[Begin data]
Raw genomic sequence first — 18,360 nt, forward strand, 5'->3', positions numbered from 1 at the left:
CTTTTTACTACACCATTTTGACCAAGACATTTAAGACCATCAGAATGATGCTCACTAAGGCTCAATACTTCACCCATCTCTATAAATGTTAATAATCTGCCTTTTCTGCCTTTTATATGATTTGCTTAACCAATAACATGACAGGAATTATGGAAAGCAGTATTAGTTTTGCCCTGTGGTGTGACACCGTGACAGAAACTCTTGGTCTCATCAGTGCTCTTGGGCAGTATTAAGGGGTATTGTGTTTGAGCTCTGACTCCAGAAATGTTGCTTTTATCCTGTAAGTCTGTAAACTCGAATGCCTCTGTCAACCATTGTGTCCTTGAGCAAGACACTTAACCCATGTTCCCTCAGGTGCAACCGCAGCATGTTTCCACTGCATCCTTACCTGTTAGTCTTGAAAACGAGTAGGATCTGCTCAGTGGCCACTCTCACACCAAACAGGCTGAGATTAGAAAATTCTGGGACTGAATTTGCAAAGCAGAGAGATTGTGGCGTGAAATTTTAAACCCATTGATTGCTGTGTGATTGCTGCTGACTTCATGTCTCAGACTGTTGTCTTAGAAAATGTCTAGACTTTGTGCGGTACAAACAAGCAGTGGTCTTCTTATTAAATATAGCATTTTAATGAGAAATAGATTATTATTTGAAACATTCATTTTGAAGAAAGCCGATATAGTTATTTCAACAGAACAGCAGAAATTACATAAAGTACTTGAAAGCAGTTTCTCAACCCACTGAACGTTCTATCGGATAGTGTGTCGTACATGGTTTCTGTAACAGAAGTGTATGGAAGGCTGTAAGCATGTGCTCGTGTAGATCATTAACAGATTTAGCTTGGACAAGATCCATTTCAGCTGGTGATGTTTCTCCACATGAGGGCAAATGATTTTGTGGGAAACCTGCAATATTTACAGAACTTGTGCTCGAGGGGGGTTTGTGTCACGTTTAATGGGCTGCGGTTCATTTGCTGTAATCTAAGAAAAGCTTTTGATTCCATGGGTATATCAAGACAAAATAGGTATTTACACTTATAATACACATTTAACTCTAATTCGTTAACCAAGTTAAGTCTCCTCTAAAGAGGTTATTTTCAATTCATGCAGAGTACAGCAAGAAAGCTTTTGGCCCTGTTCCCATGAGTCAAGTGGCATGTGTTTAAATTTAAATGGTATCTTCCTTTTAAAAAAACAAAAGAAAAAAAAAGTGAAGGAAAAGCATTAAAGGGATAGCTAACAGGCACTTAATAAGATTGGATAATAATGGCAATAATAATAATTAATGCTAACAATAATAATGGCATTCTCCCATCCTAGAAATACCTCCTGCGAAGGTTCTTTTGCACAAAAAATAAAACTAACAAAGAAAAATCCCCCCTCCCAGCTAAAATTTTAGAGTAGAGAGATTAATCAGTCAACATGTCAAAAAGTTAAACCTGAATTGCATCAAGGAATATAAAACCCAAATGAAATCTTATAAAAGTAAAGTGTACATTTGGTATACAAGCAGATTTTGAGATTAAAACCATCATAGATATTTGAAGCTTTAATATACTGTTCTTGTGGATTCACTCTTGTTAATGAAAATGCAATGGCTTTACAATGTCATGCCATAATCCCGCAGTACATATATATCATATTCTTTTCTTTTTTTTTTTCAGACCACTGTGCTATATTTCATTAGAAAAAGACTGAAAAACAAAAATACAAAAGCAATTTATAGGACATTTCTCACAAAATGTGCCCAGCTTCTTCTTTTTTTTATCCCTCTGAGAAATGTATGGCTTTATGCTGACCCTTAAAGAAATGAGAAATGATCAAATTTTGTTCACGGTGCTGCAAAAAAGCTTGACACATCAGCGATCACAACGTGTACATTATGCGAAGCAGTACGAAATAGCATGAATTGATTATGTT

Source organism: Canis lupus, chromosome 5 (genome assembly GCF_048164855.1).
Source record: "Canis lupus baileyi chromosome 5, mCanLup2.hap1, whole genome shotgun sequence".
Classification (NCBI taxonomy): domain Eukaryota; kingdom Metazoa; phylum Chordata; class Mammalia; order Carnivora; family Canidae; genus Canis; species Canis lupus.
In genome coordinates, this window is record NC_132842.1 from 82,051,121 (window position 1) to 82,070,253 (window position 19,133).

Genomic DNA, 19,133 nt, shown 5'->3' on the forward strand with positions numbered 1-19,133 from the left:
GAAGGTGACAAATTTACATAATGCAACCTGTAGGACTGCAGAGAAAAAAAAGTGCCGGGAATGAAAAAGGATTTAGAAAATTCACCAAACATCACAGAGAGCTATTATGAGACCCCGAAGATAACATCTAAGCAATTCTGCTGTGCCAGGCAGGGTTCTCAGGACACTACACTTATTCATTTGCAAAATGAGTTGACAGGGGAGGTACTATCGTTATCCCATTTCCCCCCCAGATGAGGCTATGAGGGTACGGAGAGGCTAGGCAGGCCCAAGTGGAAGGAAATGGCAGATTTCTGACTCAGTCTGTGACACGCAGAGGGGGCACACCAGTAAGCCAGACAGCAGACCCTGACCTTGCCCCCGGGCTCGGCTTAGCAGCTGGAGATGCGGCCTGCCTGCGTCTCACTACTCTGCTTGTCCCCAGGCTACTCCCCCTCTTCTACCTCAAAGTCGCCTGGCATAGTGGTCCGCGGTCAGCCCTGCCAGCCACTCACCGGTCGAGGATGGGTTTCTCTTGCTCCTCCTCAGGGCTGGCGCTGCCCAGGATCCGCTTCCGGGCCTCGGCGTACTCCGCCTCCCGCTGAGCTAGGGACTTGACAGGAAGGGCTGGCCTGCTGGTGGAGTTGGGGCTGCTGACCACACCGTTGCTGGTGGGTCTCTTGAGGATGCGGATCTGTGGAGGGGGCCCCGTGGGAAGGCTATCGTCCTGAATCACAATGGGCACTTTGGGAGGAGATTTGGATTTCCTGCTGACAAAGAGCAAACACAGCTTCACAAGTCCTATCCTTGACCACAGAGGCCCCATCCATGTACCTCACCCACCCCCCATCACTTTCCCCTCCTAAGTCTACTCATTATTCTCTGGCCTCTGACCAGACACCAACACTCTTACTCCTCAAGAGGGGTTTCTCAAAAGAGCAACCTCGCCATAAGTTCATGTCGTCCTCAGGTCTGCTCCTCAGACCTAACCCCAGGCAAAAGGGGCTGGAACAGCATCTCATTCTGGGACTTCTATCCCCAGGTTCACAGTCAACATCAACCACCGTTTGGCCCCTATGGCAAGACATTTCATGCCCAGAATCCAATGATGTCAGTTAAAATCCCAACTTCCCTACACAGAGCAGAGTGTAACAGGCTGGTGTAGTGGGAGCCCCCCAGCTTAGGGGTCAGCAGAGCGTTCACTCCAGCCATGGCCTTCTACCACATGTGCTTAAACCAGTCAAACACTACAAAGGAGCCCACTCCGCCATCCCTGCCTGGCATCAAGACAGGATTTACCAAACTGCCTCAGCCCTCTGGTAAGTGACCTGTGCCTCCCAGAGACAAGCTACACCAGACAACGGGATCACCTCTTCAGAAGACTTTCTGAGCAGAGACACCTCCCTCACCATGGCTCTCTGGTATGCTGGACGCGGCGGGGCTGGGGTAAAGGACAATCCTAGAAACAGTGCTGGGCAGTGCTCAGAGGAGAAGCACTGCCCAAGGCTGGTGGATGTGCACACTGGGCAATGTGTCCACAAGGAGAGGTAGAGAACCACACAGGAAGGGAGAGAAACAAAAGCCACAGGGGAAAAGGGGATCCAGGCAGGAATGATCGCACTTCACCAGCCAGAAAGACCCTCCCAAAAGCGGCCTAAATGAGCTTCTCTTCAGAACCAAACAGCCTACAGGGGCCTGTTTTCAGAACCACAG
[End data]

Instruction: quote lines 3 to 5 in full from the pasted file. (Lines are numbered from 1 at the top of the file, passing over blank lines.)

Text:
Source organism: Canis lupus, chromosome 5 (genome assembly GCF_048164855.1).
Source record: "Canis lupus baileyi chromosome 5, mCanLup2.hap1, whole genome shotgun sequence".
Classification (NCBI taxonomy): domain Eukaryota; kingdom Metazoa; phylum Chordata; class Mammalia; order Carnivora; family Canidae; genus Canis; species Canis lupus.